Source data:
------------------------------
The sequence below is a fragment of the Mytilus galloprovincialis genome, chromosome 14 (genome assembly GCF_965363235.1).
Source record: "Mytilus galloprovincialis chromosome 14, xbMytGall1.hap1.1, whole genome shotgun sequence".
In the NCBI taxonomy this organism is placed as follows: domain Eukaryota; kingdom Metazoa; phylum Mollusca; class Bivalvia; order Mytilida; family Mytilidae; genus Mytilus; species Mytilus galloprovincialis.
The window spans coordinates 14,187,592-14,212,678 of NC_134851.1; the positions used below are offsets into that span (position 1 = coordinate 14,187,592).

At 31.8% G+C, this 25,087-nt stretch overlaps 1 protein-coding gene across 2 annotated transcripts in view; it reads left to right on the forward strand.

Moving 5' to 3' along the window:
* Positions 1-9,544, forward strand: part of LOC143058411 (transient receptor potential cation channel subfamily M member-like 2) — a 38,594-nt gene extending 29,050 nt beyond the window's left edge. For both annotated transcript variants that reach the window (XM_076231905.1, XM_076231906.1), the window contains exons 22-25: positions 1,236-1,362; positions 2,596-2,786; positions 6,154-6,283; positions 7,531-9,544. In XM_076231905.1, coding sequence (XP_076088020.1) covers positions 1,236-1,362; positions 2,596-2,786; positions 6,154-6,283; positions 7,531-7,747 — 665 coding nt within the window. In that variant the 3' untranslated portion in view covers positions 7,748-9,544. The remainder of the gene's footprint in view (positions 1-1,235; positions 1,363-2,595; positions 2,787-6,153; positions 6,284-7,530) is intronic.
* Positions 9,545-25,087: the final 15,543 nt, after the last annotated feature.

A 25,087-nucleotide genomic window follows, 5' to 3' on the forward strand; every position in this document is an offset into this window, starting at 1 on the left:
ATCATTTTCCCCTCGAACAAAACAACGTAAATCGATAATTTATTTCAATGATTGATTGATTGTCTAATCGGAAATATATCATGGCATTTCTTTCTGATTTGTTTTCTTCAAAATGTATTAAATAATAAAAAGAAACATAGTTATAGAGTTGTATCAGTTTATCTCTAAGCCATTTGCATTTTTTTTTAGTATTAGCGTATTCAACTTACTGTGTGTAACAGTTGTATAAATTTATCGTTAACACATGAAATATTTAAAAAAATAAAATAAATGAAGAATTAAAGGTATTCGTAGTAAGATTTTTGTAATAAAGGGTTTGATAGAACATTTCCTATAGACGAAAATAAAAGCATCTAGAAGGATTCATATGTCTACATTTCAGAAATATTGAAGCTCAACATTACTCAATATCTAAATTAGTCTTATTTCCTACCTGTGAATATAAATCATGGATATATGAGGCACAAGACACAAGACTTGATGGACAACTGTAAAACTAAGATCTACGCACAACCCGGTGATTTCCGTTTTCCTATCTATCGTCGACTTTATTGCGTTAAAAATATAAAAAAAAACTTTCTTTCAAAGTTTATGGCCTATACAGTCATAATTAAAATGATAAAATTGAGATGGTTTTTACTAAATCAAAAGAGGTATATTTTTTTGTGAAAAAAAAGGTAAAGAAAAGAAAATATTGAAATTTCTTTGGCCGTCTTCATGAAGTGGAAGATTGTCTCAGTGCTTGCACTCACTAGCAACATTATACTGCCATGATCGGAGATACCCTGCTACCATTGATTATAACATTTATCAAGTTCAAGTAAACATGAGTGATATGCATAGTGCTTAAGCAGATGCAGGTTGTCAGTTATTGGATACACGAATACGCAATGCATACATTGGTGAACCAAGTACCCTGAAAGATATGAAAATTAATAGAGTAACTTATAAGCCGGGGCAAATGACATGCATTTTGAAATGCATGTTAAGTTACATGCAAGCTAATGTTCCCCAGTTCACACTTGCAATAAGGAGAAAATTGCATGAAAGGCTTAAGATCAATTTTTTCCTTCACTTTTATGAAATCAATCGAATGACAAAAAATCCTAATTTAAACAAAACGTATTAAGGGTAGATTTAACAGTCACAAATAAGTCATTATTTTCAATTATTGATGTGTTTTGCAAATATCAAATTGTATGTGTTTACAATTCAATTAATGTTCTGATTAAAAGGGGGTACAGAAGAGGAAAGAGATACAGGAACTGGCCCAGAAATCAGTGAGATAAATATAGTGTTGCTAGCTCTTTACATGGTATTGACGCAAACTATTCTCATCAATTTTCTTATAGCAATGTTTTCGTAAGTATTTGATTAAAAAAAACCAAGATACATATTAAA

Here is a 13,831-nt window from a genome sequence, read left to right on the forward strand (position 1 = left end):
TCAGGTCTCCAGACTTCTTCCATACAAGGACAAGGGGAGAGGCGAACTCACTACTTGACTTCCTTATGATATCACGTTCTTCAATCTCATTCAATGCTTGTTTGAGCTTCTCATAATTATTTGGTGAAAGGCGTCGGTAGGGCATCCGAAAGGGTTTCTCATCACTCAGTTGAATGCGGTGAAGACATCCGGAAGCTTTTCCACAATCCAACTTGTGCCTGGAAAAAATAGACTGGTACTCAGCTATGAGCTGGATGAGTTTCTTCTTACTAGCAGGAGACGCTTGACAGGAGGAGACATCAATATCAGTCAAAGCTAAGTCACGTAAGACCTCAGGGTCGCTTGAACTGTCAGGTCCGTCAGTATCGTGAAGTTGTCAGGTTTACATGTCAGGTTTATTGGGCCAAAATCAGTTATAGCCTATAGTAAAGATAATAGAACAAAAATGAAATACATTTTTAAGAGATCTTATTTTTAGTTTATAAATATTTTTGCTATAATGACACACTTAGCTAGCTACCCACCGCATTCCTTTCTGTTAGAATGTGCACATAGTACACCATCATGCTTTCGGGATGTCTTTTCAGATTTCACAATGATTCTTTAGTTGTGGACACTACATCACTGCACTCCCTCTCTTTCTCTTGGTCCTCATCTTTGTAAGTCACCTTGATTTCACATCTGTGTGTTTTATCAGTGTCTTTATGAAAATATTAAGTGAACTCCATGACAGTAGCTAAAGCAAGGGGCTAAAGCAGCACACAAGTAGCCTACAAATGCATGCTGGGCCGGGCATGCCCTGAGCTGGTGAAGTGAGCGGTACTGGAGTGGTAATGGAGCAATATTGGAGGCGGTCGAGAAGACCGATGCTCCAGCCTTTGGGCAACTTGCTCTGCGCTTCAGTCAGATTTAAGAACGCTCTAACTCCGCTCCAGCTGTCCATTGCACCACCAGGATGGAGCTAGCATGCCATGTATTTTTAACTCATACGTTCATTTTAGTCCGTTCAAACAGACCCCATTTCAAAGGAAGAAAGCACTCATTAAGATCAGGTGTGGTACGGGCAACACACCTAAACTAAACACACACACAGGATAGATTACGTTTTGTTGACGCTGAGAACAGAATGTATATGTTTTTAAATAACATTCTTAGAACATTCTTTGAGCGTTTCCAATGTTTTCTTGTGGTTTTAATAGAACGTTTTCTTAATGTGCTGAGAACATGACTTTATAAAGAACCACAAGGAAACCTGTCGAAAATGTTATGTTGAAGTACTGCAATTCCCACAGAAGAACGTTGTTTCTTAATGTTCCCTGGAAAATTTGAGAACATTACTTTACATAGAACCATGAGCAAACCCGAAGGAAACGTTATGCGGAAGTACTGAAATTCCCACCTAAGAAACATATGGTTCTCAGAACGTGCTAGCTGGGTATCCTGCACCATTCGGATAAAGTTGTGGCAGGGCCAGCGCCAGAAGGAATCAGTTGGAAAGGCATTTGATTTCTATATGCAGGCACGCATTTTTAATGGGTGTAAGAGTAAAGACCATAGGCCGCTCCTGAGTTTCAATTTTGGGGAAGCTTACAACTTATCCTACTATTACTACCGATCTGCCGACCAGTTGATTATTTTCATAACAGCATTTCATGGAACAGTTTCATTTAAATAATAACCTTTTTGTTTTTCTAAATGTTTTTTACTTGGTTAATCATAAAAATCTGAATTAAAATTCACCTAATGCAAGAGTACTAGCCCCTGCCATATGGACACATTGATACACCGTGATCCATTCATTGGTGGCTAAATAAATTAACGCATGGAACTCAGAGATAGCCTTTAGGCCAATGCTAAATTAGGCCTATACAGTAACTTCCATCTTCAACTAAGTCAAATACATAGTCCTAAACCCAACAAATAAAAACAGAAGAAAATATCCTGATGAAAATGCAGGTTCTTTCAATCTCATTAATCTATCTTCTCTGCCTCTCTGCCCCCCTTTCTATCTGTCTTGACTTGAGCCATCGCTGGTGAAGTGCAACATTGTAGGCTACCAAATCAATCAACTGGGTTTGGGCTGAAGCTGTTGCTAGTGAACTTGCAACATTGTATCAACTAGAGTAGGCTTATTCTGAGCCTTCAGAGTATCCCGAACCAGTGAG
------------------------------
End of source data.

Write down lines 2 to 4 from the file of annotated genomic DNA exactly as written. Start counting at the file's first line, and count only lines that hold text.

Source record: "Mytilus galloprovincialis chromosome 14, xbMytGall1.hap1.1, whole genome shotgun sequence".
In the NCBI taxonomy this organism is placed as follows: domain Eukaryota; kingdom Metazoa; phylum Mollusca; class Bivalvia; order Mytilida; family Mytilidae; genus Mytilus; species Mytilus galloprovincialis.
The window spans coordinates 14,187,592-14,212,678 of NC_134851.1; the positions used below are offsets into that span (position 1 = coordinate 14,187,592).